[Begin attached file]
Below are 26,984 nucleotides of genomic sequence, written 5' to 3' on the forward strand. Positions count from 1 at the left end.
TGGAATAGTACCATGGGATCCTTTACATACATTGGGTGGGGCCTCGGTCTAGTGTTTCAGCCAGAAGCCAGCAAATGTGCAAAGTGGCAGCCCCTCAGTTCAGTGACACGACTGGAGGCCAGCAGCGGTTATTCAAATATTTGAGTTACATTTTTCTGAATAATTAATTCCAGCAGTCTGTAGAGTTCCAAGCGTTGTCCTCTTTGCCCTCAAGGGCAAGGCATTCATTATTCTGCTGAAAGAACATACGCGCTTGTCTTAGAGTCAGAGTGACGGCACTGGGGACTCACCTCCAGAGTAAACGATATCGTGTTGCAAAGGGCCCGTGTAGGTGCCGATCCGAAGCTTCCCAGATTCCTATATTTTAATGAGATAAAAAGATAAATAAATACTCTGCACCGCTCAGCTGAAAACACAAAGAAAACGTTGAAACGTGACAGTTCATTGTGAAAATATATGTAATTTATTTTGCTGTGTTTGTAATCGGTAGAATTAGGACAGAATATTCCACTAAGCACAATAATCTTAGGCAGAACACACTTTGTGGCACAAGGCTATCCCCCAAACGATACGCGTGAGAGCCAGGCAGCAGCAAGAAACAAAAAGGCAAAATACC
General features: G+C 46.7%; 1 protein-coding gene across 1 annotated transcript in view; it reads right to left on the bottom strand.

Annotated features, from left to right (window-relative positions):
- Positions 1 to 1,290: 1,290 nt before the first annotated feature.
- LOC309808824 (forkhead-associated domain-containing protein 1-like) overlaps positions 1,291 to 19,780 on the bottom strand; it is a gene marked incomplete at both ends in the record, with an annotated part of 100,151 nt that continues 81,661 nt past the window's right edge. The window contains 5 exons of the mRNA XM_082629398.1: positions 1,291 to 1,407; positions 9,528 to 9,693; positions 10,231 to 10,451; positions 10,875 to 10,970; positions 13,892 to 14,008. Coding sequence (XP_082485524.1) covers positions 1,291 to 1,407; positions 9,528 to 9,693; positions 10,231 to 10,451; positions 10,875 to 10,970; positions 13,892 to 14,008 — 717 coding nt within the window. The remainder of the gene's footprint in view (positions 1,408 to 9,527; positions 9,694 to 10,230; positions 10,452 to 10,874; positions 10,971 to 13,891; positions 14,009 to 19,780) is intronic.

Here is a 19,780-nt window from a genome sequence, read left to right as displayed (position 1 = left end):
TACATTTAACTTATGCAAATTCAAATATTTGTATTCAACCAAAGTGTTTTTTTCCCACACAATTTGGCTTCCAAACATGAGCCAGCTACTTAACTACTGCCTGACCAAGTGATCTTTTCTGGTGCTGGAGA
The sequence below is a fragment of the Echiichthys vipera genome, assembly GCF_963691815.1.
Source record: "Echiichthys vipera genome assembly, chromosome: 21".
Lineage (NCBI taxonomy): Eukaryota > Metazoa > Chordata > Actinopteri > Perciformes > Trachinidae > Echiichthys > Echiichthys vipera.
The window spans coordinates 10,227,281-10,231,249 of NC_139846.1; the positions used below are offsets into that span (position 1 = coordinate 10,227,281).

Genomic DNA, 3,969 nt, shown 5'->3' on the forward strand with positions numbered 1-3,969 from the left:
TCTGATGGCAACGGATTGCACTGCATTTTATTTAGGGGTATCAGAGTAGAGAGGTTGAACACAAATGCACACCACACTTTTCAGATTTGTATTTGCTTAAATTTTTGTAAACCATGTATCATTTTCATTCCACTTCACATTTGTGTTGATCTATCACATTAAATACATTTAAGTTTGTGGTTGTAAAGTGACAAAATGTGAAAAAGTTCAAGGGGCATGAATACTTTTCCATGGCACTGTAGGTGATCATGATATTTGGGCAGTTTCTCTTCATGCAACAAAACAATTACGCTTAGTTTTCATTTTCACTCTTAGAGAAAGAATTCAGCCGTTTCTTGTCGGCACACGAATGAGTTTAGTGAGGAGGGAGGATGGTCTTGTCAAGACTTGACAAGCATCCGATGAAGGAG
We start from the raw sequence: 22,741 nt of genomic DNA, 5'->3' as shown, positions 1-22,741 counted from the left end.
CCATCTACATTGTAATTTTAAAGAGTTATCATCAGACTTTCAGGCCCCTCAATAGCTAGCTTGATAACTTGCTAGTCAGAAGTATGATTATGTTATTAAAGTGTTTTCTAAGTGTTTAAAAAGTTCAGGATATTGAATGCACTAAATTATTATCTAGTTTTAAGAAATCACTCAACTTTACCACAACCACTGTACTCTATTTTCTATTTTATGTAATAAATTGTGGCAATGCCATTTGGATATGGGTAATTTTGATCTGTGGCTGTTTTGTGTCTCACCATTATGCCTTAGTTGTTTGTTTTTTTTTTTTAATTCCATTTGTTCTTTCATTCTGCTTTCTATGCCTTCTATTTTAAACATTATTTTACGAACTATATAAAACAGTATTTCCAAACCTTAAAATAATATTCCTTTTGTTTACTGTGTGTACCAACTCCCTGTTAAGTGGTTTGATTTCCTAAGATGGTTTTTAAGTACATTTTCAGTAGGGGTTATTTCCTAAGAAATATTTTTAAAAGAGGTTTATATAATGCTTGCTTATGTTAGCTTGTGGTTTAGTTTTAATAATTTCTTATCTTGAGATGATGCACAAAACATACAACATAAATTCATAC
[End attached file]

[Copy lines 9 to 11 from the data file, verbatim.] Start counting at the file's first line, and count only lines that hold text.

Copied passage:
The sequence below is a fragment of the Echiichthys vipera genome, assembly GCF_963691815.1.
Source record: "Echiichthys vipera genome assembly, chromosome: 21".
Lineage (NCBI taxonomy): Eukaryota > Metazoa > Chordata > Actinopteri > Perciformes > Trachinidae > Echiichthys > Echiichthys vipera.